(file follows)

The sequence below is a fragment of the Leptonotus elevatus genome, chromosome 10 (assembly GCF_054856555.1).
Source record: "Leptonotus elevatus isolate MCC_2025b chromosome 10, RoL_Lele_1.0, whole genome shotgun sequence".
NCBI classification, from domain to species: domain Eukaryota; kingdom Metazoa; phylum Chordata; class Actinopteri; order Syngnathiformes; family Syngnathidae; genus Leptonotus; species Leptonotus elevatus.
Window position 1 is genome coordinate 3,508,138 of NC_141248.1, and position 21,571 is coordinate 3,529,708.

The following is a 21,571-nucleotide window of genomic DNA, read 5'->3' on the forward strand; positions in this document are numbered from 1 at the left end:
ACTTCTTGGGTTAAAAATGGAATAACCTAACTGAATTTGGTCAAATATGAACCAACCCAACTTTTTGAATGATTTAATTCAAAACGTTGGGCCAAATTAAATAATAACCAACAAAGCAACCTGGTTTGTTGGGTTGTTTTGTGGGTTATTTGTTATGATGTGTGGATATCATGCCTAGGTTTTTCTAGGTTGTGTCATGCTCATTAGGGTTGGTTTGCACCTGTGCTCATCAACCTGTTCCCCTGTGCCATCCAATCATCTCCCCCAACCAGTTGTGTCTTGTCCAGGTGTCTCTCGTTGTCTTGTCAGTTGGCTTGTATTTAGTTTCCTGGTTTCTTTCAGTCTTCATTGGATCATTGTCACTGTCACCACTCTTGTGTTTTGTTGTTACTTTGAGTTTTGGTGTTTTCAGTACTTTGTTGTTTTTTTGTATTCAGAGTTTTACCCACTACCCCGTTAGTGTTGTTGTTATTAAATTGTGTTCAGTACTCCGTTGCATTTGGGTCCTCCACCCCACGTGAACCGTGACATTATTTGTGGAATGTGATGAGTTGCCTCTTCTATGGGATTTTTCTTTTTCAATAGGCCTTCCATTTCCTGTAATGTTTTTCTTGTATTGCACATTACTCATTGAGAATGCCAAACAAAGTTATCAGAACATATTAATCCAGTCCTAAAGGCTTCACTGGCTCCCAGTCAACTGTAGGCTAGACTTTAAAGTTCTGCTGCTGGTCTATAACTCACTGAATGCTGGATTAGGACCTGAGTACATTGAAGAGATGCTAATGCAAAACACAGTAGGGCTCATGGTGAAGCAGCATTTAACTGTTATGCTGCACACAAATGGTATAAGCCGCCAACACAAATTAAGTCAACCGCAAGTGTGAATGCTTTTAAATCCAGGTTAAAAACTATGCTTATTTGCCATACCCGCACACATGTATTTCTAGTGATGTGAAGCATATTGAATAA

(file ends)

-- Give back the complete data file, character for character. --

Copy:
The sequence below is a fragment of the Leptonotus elevatus genome, chromosome 10 (assembly GCF_054856555.1).
Source record: "Leptonotus elevatus isolate MCC_2025b chromosome 10, RoL_Lele_1.0, whole genome shotgun sequence".
NCBI classification, from domain to species: domain Eukaryota; kingdom Metazoa; phylum Chordata; class Actinopteri; order Syngnathiformes; family Syngnathidae; genus Leptonotus; species Leptonotus elevatus.
Window position 1 is genome coordinate 3,508,138 of NC_141248.1, and position 21,571 is coordinate 3,529,708.

The following is a 21,571-nucleotide window of genomic DNA, read 5'->3' on the forward strand; positions in this document are numbered from 1 at the left end:
ACTTCTTGGGTTAAAAATGGAATAACCTAACTGAATTTGGTCAAATATGAACCAACCCAACTTTTTGAATGATTTAATTCAAAACGTTGGGCCAAATTAAATAATAACCAACAAAGCAACCTGGTTTGTTGGGTTGTTTTGTGGGTTATTTGTTATGATGTGTGGATATCATGCCTAGGTTTTTCTAGGTTGTGTCATGCTCATTAGGGTTGGTTTGCACCTGTGCTCATCAACCTGTTCCCCTGTGCCATCCAATCATCTCCCCCAACCAGTTGTGTCTTGTCCAGGTGTCTCTCGTTGTCTTGTCAGTTGGCTTGTATTTAGTTTCCTGGTTTCTTTCAGTCTTCATTGGATCATTGTCACTGTCACCACTCTTGTGTTTTGTTGTTACTTTGAGTTTTGGTGTTTTCAGTACTTTGTTGTTTTTTTGTATTCAGAGTTTTACCCACTACCCCGTTAGTGTTGTTGTTATTAAATTGTGTTCAGTACTCCGTTGCATTTGGGTCCTCCACCCCACGTGAACCGTGACATTATTTGTGGAATGTGATGAGTTGCCTCTTCTATGGGATTTTTCTTTTTCAATAGGCCTTCCATTTCCTGTAATGTTTTTCTTGTATTGCACATTACTCATTGAGAATGCCAAACAAAGTTATCAGAACATATTAATCCAGTCCTAAAGGCTTCACTGGCTCCCAGTCAACTGTAGGCTAGACTTTAAAGTTCTGCTGCTGGTCTATAACTCACTGAATGCTGGATTAGGACCTGAGTACATTGAAGAGATGCTAATGCAAAACACAGTAGGGCTCATGGTGAAGCAGCATTTAACTGTTATGCTGCACACAAATGGTATAAGCCGCCAACACAAATTAAGTCAACCGCAAGTGTGAATGCTTTTAAATCCAGGTTAAAAACTATGCTTATTTGCCATACCCGCACACATGTATTTCTAGTGATGTGAAGCATATTGAATAA